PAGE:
“It is said that is easier to forgive an enemy that forgive a friend.” William Blake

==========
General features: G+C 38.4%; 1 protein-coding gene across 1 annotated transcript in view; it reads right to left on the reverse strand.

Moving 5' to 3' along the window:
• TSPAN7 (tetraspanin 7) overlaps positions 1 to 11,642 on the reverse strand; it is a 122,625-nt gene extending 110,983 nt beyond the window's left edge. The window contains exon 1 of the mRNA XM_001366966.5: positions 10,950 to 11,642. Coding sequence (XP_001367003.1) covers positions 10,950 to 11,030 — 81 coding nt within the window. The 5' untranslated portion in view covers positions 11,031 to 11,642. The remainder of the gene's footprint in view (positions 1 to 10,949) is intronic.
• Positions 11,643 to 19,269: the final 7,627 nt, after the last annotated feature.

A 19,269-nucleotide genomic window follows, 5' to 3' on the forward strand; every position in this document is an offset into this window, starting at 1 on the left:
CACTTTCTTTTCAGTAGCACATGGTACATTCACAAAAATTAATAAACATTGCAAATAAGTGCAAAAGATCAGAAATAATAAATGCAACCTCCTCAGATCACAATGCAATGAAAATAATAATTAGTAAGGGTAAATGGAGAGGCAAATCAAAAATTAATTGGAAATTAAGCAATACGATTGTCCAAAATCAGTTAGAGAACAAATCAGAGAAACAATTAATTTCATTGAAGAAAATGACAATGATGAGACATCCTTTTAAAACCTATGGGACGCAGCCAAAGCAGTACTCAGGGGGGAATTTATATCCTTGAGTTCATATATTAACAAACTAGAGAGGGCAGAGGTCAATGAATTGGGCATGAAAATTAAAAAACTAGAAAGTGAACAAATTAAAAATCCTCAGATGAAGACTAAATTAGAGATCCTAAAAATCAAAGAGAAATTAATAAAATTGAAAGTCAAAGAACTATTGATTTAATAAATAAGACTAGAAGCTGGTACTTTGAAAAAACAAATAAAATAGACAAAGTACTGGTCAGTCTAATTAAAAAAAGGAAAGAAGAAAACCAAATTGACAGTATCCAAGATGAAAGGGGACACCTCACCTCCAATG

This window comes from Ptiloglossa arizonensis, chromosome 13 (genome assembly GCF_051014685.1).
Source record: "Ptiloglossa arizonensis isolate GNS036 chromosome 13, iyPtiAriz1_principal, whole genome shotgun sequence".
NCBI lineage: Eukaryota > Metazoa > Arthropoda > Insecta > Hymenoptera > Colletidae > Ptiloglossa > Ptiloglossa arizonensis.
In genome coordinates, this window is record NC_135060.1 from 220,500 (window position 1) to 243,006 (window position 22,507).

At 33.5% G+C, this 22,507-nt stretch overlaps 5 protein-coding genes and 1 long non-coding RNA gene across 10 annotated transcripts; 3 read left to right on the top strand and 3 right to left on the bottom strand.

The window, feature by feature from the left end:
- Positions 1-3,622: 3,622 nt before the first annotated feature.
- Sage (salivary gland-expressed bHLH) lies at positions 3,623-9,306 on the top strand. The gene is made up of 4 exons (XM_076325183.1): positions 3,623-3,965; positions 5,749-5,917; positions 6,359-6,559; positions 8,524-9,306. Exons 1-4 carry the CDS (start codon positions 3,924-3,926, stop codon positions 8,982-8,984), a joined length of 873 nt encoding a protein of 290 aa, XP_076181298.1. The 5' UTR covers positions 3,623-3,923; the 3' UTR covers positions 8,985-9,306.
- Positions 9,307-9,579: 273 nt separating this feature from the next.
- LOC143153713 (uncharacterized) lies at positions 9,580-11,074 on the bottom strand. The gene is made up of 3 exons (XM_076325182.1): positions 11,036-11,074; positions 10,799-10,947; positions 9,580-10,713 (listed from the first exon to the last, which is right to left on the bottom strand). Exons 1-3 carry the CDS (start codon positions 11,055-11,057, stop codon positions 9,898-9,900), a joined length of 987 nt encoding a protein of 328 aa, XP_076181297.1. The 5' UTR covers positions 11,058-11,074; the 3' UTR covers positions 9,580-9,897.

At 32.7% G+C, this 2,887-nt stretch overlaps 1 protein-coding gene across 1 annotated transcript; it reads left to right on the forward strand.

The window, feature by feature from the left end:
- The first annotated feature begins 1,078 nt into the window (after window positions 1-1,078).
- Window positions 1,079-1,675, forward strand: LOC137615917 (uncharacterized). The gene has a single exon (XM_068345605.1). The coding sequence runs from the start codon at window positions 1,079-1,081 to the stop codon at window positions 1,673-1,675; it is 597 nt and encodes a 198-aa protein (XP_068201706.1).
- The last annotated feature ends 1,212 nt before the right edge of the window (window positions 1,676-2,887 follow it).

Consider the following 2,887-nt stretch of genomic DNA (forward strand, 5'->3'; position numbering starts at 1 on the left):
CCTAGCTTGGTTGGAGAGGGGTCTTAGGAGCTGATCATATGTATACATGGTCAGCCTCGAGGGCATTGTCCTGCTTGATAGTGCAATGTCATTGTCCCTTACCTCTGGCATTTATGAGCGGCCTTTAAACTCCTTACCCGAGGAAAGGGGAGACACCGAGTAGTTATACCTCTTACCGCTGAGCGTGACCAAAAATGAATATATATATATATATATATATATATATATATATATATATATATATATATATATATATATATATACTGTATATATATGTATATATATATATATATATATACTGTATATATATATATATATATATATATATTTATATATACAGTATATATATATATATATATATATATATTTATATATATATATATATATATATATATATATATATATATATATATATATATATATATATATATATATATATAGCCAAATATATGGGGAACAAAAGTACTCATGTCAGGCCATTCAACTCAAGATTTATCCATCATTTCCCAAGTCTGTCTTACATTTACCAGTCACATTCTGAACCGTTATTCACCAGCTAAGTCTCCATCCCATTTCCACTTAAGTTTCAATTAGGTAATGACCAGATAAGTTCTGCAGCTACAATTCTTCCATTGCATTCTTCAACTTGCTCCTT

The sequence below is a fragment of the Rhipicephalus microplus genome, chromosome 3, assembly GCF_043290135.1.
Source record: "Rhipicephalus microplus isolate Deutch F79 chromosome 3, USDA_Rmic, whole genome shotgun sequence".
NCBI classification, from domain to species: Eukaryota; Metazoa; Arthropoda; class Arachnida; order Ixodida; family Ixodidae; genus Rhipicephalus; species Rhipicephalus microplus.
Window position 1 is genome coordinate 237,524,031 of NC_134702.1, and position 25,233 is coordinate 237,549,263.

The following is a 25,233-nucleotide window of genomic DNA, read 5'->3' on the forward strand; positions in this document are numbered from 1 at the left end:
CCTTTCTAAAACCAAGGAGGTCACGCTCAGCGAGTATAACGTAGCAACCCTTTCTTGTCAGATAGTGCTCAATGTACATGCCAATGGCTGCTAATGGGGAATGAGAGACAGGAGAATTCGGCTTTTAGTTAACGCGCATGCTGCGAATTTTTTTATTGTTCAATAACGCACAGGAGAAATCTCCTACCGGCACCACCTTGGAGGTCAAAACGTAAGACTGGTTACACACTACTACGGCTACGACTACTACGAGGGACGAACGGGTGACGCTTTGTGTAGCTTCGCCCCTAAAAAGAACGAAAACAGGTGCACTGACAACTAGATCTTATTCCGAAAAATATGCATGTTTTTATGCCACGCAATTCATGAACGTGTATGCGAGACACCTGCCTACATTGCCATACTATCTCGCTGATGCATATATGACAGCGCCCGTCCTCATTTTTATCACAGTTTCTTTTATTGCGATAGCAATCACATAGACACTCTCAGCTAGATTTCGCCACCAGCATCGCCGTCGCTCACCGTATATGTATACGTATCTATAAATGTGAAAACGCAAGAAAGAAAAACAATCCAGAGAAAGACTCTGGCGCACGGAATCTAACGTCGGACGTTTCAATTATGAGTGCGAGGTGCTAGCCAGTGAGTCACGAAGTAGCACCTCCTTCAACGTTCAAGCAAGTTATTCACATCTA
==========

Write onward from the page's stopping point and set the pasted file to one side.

While there are many blogs and many articles which discuss the financial, custody and other “legal” aspects of divorce, one of the most overlooked aspects of family law matters is the traumatic impact that they have on a person. This often causes, exacerbates, or triggers PTSD symptoms in people going through these matters. Loss is very painful overall. But when loss comes from betrayal (something we perceive as intentional) it is made so much worse. It’s not about the person that causes it, it’s about the feelings and trauma it triggers in you. People going through divorce or any family law matter tend to focus on the outcome of litigation versus the real issue- why is this hurting me and what do I need to fix. Let’s be real, the only thing we can control is ………ourselves. Trauma is defined or seen as a negative trait when in reality it is nothing more than a very real impact on our brains (too real sometimes) that was bigger than something we can control. It is really no different than the other mental health or learning disabilities, or even physically disabilities that we seem to accept as a society but for many reasons, shame probably being the overriding reason, we don’t accept that things just hurt. Family law matters generally speaking bring up a feeling of loss- loss causes pain, pain causes betrayal, betrayal causes trauma. It’s not about being rational or logical which have everything to do with control. Instead it’s like cancer to me- something no matter what you do right that can always compromise the person you are.